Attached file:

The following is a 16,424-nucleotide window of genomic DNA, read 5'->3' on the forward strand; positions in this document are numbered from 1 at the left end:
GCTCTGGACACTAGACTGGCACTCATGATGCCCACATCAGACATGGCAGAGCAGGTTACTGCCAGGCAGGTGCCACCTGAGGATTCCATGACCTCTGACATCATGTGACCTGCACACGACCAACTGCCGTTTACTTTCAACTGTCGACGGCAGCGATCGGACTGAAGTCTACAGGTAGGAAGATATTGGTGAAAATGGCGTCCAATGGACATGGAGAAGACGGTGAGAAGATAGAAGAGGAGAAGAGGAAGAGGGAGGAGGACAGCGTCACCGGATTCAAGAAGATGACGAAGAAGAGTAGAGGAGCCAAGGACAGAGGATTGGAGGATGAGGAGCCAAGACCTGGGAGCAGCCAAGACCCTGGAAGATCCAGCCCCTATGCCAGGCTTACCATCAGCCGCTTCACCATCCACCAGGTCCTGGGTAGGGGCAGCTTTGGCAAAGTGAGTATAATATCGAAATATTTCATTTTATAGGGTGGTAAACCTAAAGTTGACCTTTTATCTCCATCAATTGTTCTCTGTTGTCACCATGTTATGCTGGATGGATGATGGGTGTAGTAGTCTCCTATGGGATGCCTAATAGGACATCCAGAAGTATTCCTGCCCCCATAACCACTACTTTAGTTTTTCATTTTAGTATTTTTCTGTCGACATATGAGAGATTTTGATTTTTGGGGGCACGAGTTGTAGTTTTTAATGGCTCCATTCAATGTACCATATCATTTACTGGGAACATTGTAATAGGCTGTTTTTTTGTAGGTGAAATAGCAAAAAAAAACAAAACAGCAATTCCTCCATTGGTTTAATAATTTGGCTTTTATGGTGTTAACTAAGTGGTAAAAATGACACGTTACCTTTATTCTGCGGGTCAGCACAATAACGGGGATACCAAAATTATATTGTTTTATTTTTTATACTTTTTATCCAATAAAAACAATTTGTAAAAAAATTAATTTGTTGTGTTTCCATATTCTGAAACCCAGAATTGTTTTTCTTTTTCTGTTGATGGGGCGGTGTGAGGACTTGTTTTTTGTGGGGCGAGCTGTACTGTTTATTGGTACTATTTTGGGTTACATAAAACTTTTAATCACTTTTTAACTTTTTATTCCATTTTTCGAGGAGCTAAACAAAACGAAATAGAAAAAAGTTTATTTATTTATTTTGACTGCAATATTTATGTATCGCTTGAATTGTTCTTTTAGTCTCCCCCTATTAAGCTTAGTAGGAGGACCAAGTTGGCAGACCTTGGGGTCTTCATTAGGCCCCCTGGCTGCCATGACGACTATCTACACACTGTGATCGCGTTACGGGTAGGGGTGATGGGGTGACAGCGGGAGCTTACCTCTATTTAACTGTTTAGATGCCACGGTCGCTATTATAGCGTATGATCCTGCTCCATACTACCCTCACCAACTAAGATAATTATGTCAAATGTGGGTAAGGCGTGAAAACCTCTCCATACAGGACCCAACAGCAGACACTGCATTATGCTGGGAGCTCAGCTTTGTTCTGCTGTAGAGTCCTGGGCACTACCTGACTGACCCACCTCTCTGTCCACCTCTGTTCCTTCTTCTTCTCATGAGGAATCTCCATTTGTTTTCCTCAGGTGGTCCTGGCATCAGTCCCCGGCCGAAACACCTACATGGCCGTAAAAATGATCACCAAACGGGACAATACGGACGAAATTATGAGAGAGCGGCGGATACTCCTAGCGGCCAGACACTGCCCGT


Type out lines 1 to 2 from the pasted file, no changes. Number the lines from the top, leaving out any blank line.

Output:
The following is a 16,424-nucleotide window of genomic DNA, read 5'->3' on the forward strand; positions in this document are numbered from 1 at the left end:
GCTCTGGACACTAGACTGGCACTCATGATGCCCACATCAGACATGGCAGAGCAGGTTACTGCCAGGCAGGTGCCACCTGAGGATTCCATGACCTCTGACATCATGTGACCTGCACACGACCAACTGCCGTTTACTTTCAACTGTCGACGGCAGCGATCGGACTGAAGTCTACAGGTAGGAAGATATTGGTGAAAATGGCGTCCAATGGACATGGAGAAGACGGTGAGAAGATAGAAGAGGAGAAGAGGAAGAGGGAGGAGGACAGCGTCACCGGATTCAAGAAGATGACGAAGAAGAGTAGAGGAGCCAAGGACAGAGGATTGGAGGATGAGGAGCCAAGACCTGGGAGCAGCCAAGACCCTGGAAGATCCAGCCCCTATGCCAGGCTTACCATCAGCCGCTTCACCATCCACCAGGTCCTGGGTAGGGGCAGCTTTGGCAAAGTGAGTATAATATCGAAATATTTCATTTTATAGGGTGGTAAACCTAAAGTTGACCTTTTATCTCCATCAATTGTTCTCTGTTGTCACCATGTTATGCTGGATGGATGATGGGTGTAGTAGTCTCCTATGGGATGCCTAATAGGACATCCAGAAGTATTCCTGCCCCCATAACCACTACTTTAGTTTTTCATTTTAGTATTTTTCTGTCGACATATGAGAGATTTTGATTTTTGGGGGCACGAGTTGTAGTTTTTAATGGCTCCATTCAATGTACCATATCATTTACTGGGAACATTGTAATAGGCTGTTTTTTTGTAGGTGAAATAGCAAAAAAAAACAAAACAGCAATTCCTCCATTGGTTTAATAATTTGGCTTTTATGGTGTTAACTAAGTGGTAAAAATGACACGTTACCTTTATTCTGCGGGTCAGCACAATAACGGGGATACCAAAATTATATTGTTTTATTTTTTATACTTTTTATCCAATAAAAACAATTTGTAAAAAAATTAATTTGTTGTGTTTCCATATTCTGAAACCCAGAATTGTTTTTCTTTTTCTGTTGATGGGGCGGTGTGAGGACTTGTTTTTTGTGGGGCGAGCTGTACTGTTTATTGGTACTATTTTGGGTTACATAAAACTTTTAATCACTTTTTAACTTTTTATTCCATTTTTCGAGGAGCTAAACAAAACGAAATAGAAAAAAGTTTATTTATTTATTTTGACTGCAATATTTATGTATCGCTTGAATTGTTCTTTTAGTCTCCCCCTATTAAGCTTAGTAGGAGGACCAAGTTGGCAGACCTTGGGGTCTTCATTAGGCCCCCTGGCTGCCATGACGACTATCTACACACTGTGATCGCGTTACGGGTAGGGGTGATGGGGTGACAGCGGGAGCTTACCTCTATTTAACTGTTTAGATGCCACGGTCGCTATTATAGCGTATGATCCTGCTCCATACTACCCTCACCAACTAAGATAATTATGTCAAATGTGGGTAAGGCGTGAAAACCTCTCCATACAGGACCCAACAGCAGACACTGCATTATGCTGGGAGCTCAGCTTTGTTCTGCTGTAGAGTCCTGGGCACTACCTGACTGACCCACCTCTCTGTCCACCTCTGTTCCTTCTTCTTCTCATGAGGAATCTCCATTTGTTTTCCTCAGGTGGTCCTGGCATCAGTCCCCGGCCGAAACACCTACATGGCCGTAAAAATGATCACCAAACGGGACAATACGGACGAAATTATGAGAGAGCGGCGGATACTCCTAGCGGCCAGACACTGCCCGT